A common enemy and shared tragedy will bring out the best in us. I’m optimistic that this is the start of a wildly creative era in human history. Bring on the Greeks.

Social (Distancing) Studies

On Monday, April 13th, we’re launching our first cohort of Social (Distancing) Studies.

I came into the quarantine with high hopes - I would write a lot more, maybe learn to code, build a merch store - but I’ve done so much less than I’d planned. And I don’t think I’m alone. The resources are out there - there is more free and discounted educational content on offer right now than at any other time in human history - but we’re lacking the motivation and accountability. 

So we’re starting Social (Distancing) Studies to hold each other accountable to picking up new skills, learning new things, making progress on our projects, or honing our craft. Here’s how it works:

  1. Tell us what you want to learn or accomplish, and we’ll place you in a small group of people with similar interests or goals.

  2. You’ll check in daily and meet on Zoom once per week. You can also schedule more frequent 1-1 sessions with each other to practice and give feedback. 

  3. At the end of our 6 weeks together, we will host a Talent Show with our friends & family!

  4. Cost = $100 - this is for accountability in both directions - paying $100 means that people are more likely to stick with it, and receiving $100 lights a fire under me to make sure that everyone involved leaves with new knowledge, new skills, and new friends.

We want everyone to come out of this quarantine better than we came in.

If you have something that you want to learn, or a goal that you’ve been putting off, join us. And as always, feel free to share with friends who might be interested. The more people who apply, the better group matches we can make.

Learn More

Bonus points: Upvote Social (Distancing) Studies on ProductHunt

Links & Listens

🔮Premonition | Toby Shorin, Drew Austin, Kara Kittel, Kei Kreutler, Edouard Urcades | Subpixel Space

This article set off quite a conversation after Sam shared it in the Not Boring Slack, saying that it was one of the best “how the world's gonna change in response to COVID” pieces he’s read. Some of the authors’ predictions for the post-Corona world - like experiences surpassing artifacts as the “vehicles of lifestyle performance and participation” - were not controversial. But others, like this one - “The culture war between the East Coast and West Coast, which has been going on for some time, is now all but over. It has self-evidently been lost by the East Coast.” - drew some heat from the New York-based group. Let’s have a little debate - give it a read and share your thoughts in the comments.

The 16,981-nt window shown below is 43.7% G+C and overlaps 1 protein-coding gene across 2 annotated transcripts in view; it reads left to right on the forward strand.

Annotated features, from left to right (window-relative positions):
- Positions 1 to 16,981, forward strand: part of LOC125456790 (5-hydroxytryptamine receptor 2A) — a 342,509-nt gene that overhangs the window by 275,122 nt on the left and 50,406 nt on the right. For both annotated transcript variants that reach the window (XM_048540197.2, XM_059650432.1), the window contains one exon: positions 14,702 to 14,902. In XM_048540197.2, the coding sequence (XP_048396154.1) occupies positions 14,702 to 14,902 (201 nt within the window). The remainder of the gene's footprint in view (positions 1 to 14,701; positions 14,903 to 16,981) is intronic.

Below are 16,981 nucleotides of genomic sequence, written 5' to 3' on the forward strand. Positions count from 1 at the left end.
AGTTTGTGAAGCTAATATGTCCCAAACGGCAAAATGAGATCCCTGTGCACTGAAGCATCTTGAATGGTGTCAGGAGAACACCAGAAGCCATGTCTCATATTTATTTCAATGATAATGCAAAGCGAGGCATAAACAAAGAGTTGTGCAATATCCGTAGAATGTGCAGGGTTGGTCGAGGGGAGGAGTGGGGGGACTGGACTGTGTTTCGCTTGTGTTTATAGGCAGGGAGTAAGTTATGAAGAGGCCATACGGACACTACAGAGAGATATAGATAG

🗽 A Vision of Post-Pandemic New York | Tyler Cowen | Bloomberg

Speaking of Post-Pandemic New York, Brian shared this post by economist Tyler Cowen on what the world’s greatest city will look like when this is all said and done. Cowen predicts that New York will become younger, as older residents flee to the suburbs, that rents and land prices are likely to fall, and that businesses will think twice about putting their HQs in NYC (looking at you, Bezos), largely because they are run by older people who are at higher risk. He also predicts that the city will be segregated between those who have had the virus and are immune, and those who haven’t and aren’t. He ends on a slightly positive note, though, predicting that as the country recovers, NYC will adjust and recover some of its natural advantages.

👊🤝👊 Common Enemies | Morgan Housel

If you read one piece in this section, make it this one. Housel compares the current crisis to World War II, and suggests that our unity against a common enemy will have surprisingly positive effects on our abilities, outlooks, and incentives, like it did then. He quotes FDR from one of his fireside chats a year after Pearl Harbor, and while our ranks have more than doubled since then, the sentiment feels the same as today:

This whole nation of one hundred and thirty million free men, women and children is becoming one great fighting force. Whatever our individual circumstances or opportunities – we are all in it, and our spirit is good, and we Americans and our allies are going to win – and do not let anyone tell you anything different.

I’m here for that kind of optimism.

Housel also recently wrote Wounds Heal, Scars Last about the idea that even as we eventually physically recover, which we always do, we will retain psychological scars that may shape our behavior for the rest of our lives.

🎧 Listen to this youtube video with headphones

🎶 Hitsville: The Making of Motown | Showtime

This is the documentary I wrote about above, and it’s excellent. Getting to hear first-hand accounts and see the corresponding clips from Stevie Wonder and Michael Jackson’s earliest performances, hearing how Marvin Gaye’s political side came out in What’s Going On?, hearing about the Supremes when they were called “the no-hit Supremes,” all of it was just so cool. You have some time and you’ve probably already watched Tiger King, so give this a watch.

What’s Next?

That’s all for today. Thanks for reading and see you in a few short days on Monday. I’ll be on time this time :)

Have a not boring rest of your week!